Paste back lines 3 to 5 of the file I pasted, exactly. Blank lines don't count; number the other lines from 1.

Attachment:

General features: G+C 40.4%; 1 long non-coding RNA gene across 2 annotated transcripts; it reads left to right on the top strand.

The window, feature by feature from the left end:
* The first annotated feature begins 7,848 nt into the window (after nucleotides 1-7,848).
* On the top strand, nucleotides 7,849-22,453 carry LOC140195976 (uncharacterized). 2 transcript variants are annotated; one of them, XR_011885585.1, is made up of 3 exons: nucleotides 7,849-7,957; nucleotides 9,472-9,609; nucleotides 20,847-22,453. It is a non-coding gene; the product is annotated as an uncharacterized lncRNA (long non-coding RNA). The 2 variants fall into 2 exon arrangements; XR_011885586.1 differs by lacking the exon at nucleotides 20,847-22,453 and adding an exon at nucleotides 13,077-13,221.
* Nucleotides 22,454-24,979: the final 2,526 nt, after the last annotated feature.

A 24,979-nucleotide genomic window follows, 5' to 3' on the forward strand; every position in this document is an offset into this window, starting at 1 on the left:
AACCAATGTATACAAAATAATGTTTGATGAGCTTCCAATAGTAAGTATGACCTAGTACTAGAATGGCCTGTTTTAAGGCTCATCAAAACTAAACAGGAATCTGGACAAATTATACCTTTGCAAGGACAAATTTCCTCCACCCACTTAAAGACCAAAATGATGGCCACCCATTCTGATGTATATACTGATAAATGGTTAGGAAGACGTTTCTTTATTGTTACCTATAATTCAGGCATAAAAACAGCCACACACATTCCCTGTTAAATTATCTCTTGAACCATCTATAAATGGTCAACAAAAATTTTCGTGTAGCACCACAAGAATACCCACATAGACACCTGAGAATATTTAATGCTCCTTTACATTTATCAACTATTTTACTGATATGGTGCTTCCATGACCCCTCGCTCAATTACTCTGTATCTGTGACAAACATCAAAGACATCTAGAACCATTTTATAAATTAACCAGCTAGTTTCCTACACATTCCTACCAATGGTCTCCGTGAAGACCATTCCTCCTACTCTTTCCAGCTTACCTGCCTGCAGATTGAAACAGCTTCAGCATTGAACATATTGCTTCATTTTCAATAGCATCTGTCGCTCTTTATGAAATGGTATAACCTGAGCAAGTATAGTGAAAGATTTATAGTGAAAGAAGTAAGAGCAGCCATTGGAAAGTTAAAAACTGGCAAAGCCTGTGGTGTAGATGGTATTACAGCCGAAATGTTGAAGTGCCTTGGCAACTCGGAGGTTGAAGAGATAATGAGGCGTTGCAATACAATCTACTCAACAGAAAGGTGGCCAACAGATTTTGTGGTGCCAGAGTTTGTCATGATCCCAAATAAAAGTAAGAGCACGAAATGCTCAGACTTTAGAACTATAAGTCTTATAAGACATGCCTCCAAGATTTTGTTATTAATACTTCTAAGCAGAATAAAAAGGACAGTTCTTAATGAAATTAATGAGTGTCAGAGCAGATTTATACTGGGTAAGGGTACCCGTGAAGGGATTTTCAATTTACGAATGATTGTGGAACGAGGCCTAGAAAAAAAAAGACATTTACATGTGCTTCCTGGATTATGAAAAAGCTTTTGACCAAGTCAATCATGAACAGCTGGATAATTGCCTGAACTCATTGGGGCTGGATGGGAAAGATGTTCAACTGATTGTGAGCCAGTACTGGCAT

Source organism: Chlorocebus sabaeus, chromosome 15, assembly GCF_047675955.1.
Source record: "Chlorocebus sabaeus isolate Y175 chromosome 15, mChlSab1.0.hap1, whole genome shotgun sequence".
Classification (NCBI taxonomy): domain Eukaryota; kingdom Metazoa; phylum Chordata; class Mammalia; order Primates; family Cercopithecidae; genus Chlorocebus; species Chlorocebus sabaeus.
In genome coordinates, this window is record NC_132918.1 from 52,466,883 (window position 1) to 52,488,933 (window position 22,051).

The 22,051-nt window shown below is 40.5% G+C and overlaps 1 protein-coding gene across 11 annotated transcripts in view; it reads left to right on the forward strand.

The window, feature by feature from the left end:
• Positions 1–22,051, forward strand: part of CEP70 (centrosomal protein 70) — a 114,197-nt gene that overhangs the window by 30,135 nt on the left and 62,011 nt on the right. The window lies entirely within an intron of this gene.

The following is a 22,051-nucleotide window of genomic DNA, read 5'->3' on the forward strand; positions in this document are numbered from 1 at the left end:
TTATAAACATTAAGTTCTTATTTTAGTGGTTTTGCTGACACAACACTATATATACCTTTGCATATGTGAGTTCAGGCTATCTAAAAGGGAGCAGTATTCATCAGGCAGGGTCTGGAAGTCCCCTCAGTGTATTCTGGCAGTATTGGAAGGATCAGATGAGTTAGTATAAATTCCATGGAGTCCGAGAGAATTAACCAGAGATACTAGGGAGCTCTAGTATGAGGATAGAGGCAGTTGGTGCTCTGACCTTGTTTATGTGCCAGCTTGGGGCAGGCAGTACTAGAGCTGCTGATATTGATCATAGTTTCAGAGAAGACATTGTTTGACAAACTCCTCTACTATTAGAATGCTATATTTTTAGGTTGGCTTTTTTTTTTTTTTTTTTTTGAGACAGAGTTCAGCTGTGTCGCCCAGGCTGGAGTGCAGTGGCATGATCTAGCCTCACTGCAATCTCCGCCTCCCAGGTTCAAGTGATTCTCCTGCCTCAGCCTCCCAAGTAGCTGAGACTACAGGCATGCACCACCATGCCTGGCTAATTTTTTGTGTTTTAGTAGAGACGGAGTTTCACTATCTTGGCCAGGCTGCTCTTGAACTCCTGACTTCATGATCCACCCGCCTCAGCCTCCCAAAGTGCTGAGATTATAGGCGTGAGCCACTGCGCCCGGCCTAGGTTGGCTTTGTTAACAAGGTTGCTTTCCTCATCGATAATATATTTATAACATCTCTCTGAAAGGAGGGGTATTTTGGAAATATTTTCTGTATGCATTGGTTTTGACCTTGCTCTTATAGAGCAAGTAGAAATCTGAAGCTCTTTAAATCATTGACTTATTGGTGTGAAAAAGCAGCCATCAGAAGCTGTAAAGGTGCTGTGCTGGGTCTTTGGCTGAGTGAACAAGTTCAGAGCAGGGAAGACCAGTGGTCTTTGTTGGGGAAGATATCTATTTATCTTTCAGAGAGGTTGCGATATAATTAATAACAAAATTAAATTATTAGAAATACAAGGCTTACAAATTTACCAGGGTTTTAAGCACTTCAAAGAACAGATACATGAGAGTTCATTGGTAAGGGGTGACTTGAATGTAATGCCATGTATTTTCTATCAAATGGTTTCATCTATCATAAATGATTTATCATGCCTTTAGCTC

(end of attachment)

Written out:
* The first annotated feature begins 7,848 nt into the window (after nucleotides 1-7,848).
* On the top strand, nucleotides 7,849-22,453 carry LOC140195976 (uncharacterized). 2 transcript variants are annotated; one of them, XR_011885585.1, is made up of 3 exons: nucleotides 7,849-7,957; nucleotides 9,472-9,609; nucleotides 20,847-22,453. It is a non-coding gene; the product is annotated as an uncharacterized lncRNA (long non-coding RNA). The 2 variants fall into 2 exon arrangements; XR_011885586.1 differs by lacking the exon at nucleotides 20,847-22,453 and adding an exon at nucleotides 13,077-13,221.
* Nucleotides 22,454-24,979: the final 2,526 nt, after the last annotated feature.